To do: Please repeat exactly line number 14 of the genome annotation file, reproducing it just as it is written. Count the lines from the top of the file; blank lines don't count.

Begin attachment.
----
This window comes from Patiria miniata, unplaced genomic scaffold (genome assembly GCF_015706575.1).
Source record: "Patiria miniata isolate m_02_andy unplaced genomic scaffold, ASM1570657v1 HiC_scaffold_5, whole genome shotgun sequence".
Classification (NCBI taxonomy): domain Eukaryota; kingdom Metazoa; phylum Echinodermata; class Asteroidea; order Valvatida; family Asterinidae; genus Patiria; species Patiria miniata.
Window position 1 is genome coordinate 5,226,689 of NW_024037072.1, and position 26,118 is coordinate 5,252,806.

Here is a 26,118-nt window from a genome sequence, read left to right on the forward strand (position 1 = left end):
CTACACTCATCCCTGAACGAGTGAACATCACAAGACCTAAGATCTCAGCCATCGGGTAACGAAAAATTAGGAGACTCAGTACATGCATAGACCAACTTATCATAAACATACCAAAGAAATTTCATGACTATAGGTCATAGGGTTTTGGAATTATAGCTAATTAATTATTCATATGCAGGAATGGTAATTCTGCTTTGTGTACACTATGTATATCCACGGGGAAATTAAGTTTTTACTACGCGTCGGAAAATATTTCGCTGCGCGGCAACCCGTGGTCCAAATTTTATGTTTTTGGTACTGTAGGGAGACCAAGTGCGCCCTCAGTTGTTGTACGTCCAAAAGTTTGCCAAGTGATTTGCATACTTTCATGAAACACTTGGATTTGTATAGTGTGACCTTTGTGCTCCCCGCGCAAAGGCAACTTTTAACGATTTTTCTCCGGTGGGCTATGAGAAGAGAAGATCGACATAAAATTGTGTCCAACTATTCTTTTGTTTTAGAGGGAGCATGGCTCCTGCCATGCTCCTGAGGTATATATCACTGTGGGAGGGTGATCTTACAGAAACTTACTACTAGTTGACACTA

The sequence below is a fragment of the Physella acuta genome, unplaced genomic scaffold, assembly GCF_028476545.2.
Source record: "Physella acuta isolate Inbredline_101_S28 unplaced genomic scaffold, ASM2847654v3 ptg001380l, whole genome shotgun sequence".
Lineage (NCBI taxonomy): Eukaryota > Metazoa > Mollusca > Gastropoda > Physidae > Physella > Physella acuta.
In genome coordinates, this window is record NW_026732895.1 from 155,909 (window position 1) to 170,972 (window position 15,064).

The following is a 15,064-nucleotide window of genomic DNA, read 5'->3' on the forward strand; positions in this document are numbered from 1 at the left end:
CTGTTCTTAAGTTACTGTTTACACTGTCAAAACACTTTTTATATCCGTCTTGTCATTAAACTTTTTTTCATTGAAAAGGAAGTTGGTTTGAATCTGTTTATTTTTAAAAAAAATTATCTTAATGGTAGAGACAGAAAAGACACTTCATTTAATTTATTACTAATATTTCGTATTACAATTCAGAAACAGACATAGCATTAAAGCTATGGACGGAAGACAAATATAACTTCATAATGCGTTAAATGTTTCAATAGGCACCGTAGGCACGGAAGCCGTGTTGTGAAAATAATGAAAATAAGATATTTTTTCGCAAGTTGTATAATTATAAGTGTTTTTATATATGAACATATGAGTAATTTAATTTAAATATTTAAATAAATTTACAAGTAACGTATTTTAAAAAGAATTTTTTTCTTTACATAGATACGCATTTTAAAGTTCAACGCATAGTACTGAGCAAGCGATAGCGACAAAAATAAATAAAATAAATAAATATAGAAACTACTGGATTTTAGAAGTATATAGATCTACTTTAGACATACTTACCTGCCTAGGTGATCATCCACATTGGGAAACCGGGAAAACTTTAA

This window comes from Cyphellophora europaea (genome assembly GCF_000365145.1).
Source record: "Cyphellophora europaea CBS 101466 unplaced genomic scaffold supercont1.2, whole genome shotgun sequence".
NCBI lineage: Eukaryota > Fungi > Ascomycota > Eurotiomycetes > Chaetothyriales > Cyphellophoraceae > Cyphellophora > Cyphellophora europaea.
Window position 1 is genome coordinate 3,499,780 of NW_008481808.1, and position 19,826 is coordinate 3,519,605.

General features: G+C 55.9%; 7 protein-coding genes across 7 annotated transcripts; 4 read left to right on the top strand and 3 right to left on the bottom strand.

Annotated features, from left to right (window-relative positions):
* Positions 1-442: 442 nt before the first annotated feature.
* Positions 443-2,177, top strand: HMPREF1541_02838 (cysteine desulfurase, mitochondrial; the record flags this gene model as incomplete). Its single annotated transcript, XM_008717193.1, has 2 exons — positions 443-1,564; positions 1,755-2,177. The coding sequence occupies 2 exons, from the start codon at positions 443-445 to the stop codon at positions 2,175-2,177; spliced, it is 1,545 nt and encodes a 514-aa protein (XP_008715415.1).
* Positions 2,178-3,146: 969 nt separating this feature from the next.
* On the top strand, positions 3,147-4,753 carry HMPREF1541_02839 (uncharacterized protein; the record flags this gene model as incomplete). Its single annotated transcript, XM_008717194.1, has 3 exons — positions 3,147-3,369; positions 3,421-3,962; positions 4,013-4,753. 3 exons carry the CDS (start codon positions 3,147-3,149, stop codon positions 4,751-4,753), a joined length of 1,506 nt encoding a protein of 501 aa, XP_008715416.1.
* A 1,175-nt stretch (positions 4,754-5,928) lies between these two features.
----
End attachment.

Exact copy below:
Source record: "Cyphellophora europaea CBS 101466 unplaced genomic scaffold supercont1.2, whole genome shotgun sequence".